When Vijay Balan was a young boy, his father would regale him with stories inspired by family history. One of these centered around Balan’s grand-uncle, a police officer in 1920s and early 1930s India who later went on to Singapore and became a spy for the Japanese military during World War II. Balan has turned this tale into his first novel, The Swaraj Spy. The title refers to the Hindustani word for self-rule, and it’s this wish that drives the main character, Kumaran “Kumar” Nair. The book is less a mass market spy thriller and more of a character-driven story of a man who hopes to do right by his family and country. 

Steve Kemper’s Our Man in Tokyo is the second book in three years to deliver fulsome praise on the untiring yet unsuccessful effort by Joseph Grew, the US Ambassador to Japan in the 1930s and early 1940s, to avoid a war between the US and Japan. Like Lew Paper’s 2019 In the Cauldron, Kemper’s book depicts Grew as an unheralded diplomatist trying to avoid armageddon, while portraying policymakers in Tokyo and Washington as stubbornly blundering into war. 

In early 1992, Singapore’s Prime Minister Lee Kuan Yew gave a public statement about the dark years of World War 2, namely that Korean comfort women kept Singapore women from suffering the same sexual slavery at the hands of the Japanese military. This one statement, as Nanyang Technological University professor Kevin Blackburn writes in his new book, The Comfort Women of Singapore in History and Memory, was not only inaccurate but further cemented an unwelcoming environment for former Singapore comfort women to break their silence about the trauma they experienced during WW2.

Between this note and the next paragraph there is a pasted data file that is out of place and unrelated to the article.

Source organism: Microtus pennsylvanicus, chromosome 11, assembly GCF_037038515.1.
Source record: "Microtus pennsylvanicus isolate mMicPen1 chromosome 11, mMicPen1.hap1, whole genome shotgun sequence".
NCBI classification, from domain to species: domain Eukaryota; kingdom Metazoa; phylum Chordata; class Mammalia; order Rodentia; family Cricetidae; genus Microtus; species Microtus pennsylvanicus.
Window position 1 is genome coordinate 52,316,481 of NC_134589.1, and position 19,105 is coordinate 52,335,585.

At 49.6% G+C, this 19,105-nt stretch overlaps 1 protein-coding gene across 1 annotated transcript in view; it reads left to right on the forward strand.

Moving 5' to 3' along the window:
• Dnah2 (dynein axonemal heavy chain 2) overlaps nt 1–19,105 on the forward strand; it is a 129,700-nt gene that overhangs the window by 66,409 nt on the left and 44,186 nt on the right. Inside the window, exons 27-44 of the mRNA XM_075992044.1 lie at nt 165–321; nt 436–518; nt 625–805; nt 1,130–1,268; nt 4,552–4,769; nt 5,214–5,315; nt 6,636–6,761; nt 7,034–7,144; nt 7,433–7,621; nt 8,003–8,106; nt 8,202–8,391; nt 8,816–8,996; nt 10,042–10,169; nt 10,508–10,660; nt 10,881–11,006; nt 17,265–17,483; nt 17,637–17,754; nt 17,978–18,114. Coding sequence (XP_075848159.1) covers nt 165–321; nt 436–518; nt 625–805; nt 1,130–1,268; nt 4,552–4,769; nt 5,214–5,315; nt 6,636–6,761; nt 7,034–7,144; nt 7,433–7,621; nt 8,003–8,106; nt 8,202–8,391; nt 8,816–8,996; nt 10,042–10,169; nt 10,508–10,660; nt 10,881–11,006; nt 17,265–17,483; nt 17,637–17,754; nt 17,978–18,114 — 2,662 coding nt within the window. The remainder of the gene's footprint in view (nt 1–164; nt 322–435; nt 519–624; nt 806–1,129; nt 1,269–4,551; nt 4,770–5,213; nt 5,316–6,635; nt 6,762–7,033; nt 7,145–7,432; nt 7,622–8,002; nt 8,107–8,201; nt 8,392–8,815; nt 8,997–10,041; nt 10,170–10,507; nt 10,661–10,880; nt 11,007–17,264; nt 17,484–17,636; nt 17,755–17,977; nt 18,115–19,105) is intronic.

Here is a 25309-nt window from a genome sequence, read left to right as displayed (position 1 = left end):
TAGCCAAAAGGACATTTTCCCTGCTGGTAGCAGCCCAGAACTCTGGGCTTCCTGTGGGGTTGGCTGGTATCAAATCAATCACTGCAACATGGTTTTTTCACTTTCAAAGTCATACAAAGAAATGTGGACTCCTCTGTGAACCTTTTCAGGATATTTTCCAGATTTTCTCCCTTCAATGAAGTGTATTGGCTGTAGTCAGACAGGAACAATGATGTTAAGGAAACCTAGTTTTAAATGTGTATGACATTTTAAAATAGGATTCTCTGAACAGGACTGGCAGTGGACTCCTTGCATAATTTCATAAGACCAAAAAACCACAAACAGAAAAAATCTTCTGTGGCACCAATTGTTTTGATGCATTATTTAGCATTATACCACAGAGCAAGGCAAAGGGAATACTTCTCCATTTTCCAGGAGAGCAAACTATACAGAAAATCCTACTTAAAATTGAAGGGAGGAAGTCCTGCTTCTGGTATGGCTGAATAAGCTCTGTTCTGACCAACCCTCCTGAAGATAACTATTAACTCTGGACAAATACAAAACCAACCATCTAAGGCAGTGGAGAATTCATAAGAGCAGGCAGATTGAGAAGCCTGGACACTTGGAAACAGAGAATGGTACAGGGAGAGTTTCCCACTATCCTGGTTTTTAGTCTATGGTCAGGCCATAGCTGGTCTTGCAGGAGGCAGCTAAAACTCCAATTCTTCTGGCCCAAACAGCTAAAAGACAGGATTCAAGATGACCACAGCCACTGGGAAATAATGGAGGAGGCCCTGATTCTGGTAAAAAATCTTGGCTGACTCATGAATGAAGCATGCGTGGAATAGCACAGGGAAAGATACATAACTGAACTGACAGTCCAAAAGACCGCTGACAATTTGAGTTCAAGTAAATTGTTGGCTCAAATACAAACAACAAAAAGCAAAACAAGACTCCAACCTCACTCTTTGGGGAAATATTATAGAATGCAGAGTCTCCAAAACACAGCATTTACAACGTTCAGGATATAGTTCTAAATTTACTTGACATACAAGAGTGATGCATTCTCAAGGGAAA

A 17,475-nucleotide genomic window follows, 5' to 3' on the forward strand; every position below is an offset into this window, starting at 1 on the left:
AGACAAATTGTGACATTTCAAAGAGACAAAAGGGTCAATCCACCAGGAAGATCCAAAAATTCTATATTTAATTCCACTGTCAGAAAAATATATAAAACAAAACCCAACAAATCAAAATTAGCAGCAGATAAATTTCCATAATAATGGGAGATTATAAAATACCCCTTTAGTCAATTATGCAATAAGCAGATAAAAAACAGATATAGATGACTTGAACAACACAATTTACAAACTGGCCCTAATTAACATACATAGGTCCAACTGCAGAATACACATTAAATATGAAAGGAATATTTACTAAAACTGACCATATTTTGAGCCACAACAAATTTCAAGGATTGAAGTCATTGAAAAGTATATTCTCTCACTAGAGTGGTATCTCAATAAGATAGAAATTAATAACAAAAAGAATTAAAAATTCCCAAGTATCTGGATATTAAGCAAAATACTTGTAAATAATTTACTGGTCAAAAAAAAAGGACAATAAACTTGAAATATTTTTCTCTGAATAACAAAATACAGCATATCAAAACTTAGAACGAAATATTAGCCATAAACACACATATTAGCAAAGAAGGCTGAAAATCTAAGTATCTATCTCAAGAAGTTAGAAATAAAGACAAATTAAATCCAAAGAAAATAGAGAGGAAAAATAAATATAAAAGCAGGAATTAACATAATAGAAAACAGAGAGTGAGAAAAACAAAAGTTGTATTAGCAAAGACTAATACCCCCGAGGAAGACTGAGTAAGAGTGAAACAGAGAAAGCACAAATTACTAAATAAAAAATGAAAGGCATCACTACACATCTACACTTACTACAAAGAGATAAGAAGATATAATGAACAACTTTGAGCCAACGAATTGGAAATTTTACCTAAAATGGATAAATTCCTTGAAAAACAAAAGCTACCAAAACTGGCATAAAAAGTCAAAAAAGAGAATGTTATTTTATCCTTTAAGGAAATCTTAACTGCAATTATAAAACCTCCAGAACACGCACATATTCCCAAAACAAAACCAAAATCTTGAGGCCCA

Memoirs and biographies of prisoners of war during World War II are not uncommon, but accounts of women POWs remain relatively rare. In Women Interned in World War Two Sumatra: Faith, Hope and Survival, Barbara Coombes tells the story of two British women who were captured by the Japanese military after they tried to leave Singapore by boat a couple months after the city came under attack. They were sent to POW camps on Sumatra. Coombes’s book almost reads like a first-hand account because she includes many pieces of poetry, letters, and sketches from the two women she portrays. 

The fighting on Borneo during World War II is often forgotten because in the larger picture of the Pacific War it was relatively insignificant compared to the battles in New Guinea, the Philippines, and smaller islands of the central Pacific and southwest Pacific. The fighting on Borneo occurred near the end of the war between March and September 1945. Most of the heavy fighting took place on the small island of Tarakan, along the east coast near Balikpapan, and in Northern Borneo along the coast near Laubuan. 

India’s Andaman Islands, closer to Burma than India itself, share with Britain’s Channel Islands, closer to France than Britain itself, the (perhaps dubious) distinction of being the rare if not only parts of the larger polity to have been occupied by Axis forces during the Second World War. Japan invaded the Andamans in March 1942, which fell (much like the Channel Islands) with hardly a shot fired. Unlike the Channel Islands, however, the Andamans, home to a notorious prison for political prisoners, largely poverty-stricken and under a particularly oppressive colonial administration, was not a happy place before occupation.